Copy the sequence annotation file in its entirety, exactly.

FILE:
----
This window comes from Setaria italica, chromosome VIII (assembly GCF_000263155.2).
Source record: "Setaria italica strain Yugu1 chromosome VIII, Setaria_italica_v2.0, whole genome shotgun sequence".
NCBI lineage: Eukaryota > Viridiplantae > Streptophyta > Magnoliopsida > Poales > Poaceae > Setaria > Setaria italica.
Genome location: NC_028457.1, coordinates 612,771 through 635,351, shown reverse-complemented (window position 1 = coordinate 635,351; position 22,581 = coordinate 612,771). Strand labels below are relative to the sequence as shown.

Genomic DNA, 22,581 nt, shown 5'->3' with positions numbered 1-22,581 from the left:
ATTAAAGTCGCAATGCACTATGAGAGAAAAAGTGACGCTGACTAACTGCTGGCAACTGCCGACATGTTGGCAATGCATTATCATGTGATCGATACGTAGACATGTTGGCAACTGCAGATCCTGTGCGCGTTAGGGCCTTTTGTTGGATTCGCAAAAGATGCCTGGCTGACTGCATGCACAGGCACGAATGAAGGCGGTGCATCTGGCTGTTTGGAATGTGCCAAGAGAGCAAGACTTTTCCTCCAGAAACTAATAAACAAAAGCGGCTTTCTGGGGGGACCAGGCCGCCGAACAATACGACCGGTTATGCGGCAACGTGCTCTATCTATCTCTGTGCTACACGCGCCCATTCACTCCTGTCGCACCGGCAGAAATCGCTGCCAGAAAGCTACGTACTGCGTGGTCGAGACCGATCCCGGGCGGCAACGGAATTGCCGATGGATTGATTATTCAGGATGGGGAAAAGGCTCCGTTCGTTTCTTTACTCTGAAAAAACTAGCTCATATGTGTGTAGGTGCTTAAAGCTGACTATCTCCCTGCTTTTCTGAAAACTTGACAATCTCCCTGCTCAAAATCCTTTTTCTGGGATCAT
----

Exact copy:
This window comes from Setaria italica, chromosome VIII (assembly GCF_000263155.2).
Source record: "Setaria italica strain Yugu1 chromosome VIII, Setaria_italica_v2.0, whole genome shotgun sequence".
NCBI lineage: Eukaryota > Viridiplantae > Streptophyta > Magnoliopsida > Poales > Poaceae > Setaria > Setaria italica.
Genome location: NC_028457.1, coordinates 612,771 through 635,351, shown reverse-complemented (window position 1 = coordinate 635,351; position 22,581 = coordinate 612,771). Strand labels below are relative to the sequence as shown.

Genomic DNA, 22,581 nt, shown 5'->3' with positions numbered 1-22,581 from the left:
ATTAAAGTCGCAATGCACTATGAGAGAAAAAGTGACGCTGACTAACTGCTGGCAACTGCCGACATGTTGGCAATGCATTATCATGTGATCGATACGTAGACATGTTGGCAACTGCAGATCCTGTGCGCGTTAGGGCCTTTTGTTGGATTCGCAAAAGATGCCTGGCTGACTGCATGCACAGGCACGAATGAAGGCGGTGCATCTGGCTGTTTGGAATGTGCCAAGAGAGCAAGACTTTTCCTCCAGAAACTAATAAACAAAAGCGGCTTTCTGGGGGGACCAGGCCGCCGAACAATACGACCGGTTATGCGGCAACGTGCTCTATCTATCTCTGTGCTACACGCGCCCATTCACTCCTGTCGCACCGGCAGAAATCGCTGCCAGAAAGCTACGTACTGCGTGGTCGAGACCGATCCCGGGCGGCAACGGAATTGCCGATGGATTGATTATTCAGGATGGGGAAAAGGCTCCGTTCGTTTCTTTACTCTGAAAAAACTAGCTCATATGTGTGTAGGTGCTTAAAGCTGACTATCTCCCTGCTTTTCTGAAAACTTGACAATCTCCCTGCTCAAAATCCTTTTTCTGGGATCAT